As price pressures increase due to global competitiveness, productivity remains the key focus for successful manufacturers with 100% quality assurance its Holy Grail. Machine vision, with its ability to pinpoint the most minute defect or flaw, has long been considered a means for achieving higher quality and therefore, greater productivity.
The CoaXPress standard has made this promise a reality for larger manufacturers across a spectrum of industries in high-end inspection applications.
Launched less than a decade ago, CoaXPress has carved out a market niche on the quality-sensitive, high-speed end of the machine vision spectrum. With prices dropping for single-link CXP cameras and frame grabbers, CoaXPress has positioned itself to move into mainstream applications that were once the province of Camera Link and GigE Vision.
CoaXPress or “CXP” has become a leading standard for high-end machine vision, and in such diverse fields as life sciences, security, and defense where use of coaxial cable is prevalent. CXP delivers high-speed asymmetric serial data over a maximum 100-meters of standard 75-ohm coaxial cable. It supports speeds up to 6.25Gbps, although the use of multiple cables allows scaling of bandwidth to meet the needs of a specific application. Additionally, CXP supplies power to the camera via PoCXP, plus controls the camera — all over the same coaxial cable.
One of the driving forces behind CXP’s rapid adoption within the machine vision ecosystem is that it allows for the re-purposing of coaxial cable in existing analog systems, therefore providing a cost-effective, trouble-free migration to faster, higher resolution digital processing. A user can replace just their analog camera and frame grabber to gain CoaXPress transmission rates. CXP’s additional bandwidth gives virtually any vision application the firepower to handle faster production runs and perform finer inspections.
Even by machine vision standards, CoaXPress has evolved rapidly. In 2015 the successor of CoaXPress 1.1.1 was launched: CoaXPress 1.2. Along with technical clarifications and minor corrections of the specification, CoaXPress 1.2 introduced screw-on coupling DIN connectors for needed robustness against shocks and vibration, especially for in-vehicle systems.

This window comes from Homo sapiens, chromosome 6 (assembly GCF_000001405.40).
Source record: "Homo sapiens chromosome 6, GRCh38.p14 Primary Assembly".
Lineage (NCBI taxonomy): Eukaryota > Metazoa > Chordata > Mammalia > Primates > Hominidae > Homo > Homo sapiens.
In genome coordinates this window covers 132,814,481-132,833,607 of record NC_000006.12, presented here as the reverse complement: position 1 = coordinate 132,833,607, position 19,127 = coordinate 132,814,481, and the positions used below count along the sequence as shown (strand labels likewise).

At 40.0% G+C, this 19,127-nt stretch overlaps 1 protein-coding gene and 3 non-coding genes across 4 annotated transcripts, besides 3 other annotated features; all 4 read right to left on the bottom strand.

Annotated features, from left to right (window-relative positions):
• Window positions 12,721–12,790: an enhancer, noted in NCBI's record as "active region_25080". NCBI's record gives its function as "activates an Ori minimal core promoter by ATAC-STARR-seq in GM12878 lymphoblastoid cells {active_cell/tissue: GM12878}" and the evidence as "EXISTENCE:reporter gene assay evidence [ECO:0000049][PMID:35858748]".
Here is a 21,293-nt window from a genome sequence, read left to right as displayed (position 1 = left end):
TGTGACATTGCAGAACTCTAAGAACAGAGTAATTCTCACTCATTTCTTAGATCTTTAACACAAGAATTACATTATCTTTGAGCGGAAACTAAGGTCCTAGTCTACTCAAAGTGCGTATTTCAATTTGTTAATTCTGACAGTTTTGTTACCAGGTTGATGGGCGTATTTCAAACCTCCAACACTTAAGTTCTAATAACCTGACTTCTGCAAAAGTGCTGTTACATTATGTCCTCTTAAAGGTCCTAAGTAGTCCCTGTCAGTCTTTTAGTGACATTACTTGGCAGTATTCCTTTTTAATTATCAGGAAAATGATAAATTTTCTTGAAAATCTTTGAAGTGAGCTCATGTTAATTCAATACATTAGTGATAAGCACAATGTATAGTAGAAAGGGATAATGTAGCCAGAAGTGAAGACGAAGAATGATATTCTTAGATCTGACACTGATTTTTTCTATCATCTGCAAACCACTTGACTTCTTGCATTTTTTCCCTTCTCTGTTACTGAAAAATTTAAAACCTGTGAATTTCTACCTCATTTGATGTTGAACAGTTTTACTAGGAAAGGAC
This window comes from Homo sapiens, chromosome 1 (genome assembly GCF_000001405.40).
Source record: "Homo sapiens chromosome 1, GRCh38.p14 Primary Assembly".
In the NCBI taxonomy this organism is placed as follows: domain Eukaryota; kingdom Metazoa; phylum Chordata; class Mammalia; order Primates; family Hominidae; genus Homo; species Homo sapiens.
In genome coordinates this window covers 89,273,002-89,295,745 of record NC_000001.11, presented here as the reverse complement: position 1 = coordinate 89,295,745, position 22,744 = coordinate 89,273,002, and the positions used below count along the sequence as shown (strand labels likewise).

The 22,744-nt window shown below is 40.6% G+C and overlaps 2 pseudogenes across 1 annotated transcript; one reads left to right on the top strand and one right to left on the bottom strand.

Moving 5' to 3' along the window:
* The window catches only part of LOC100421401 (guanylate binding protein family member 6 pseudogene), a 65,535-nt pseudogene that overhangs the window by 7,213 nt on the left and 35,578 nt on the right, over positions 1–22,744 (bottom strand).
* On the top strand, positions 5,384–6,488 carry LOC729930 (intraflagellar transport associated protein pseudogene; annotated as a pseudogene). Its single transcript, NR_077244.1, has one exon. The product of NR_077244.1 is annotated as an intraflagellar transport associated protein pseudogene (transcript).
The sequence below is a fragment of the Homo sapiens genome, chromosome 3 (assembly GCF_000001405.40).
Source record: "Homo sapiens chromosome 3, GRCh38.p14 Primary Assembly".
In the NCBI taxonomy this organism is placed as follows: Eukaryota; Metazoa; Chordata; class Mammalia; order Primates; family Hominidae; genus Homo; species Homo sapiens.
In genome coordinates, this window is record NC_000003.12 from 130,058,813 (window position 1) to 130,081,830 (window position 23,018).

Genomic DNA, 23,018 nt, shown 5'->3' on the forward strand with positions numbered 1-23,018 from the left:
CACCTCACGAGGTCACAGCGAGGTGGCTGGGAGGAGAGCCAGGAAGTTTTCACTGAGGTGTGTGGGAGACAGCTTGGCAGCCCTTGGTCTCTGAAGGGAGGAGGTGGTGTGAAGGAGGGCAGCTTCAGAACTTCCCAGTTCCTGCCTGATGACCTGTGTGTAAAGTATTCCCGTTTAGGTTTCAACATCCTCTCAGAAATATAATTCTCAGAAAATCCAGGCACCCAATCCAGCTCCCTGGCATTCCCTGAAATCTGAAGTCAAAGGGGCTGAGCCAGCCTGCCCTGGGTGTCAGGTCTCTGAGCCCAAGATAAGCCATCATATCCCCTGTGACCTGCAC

The Next Generation
The next generation of CXP, CoaXPress 2.0, promises much more. The final draft of CoaXPress 2.0 will be ready by the fourth quarter of 2017 with the first certified products expected at the end of this year or early 2018. Central to this updated standard is the unprecedented speed to achieve blazingly fast frame rates and larger camera resolutions. CoaXPress 2.0 extends data transfer rates to an unheard of 10 Gbit/s (CXP-10) and 12.5 Gbit/s (CXP-12) per connection from the existing standard’s 6.25 Gbit/s maximum data transfer rate support.
Consider this: With only two cables and CXP-12 connections, maximum data transfer rate is 25 Gbps, or 2.5 GByte/s. That will operate a 10-bit 12-megapixel area-scan sensor at more than 150 images per second, or an 8-bit 16k line-scan sensor at 150 thousand lines/s. Because the amount of data may exceed the host PC’s processing power, CoaXPress 2.0 supports the distributing of camera data to several PCs in parallel, permitting them to delegate the workload. Uplink speed is doubled for both CXP-10 and CXP-12, making it possible for trigger rates exceeding 500kHz without a dedicated high-speed uplink cable.
Greater speed translates into enhanced flexibility in system design, and in the reduction of total system costs. For example, by requiring only one CXP-12 connection instead of two CXP-6 connections, fewer cables are needed. Or consider the widely-used “Camera Link Full” configuration. Full configuration of Camera Link provides a bandwidth of only 850MB/s. CXP-10 exceeds that requirement, allowing for the swapping out of two complex and expensive Camera Link cables with a single coaxial cable. It will also reduce the number of PCIe slots needed for frame grabbers in multiple camera applications while helping to lower the cost of such accessories as CXP repeaters, split boxes, and cables.
One of the biggest challenges in developing CoaXPress 2.0 requirements was doubling the bandwidth yet maintaining its support of long coaxial cable runs. Amazingly, the 12.5 Gbps bandwidth does not limit CXP’s 100-meter cable length, as was the case with other high transfer speed standards, such as USB3 that relies on passive cable lengths of two meters or less. CoaXPress 2.0 perserves the 100-meter maximum length without deploying repeaters that can negatively impact signal integrity.
In recognition of the global trend and increasing adoption of 3D vision techniques, CoaXPress 2.0 has extensions for 3D imaging. This addition to the standard is especially timely given that the global 3D vision market is expected to be valued at USD $2.13 billion by 2022. Growth is attributed to the increasing applications of 3D machine vision in the automotive and electronics industries.
Yet another new feature to CoaXPress 2.0 is Forward Error Correction or FEC. FEC is a way to control errors in data transmission from the camera to the frame grabber. This is achieved by the camera sending redundant data and the frame grabber recognizing only that portion that conforms to protocol. FEC does not require handshaking between a camera and frame grabber, so data can be sent to many PCs for processing simultaneously from a single camera.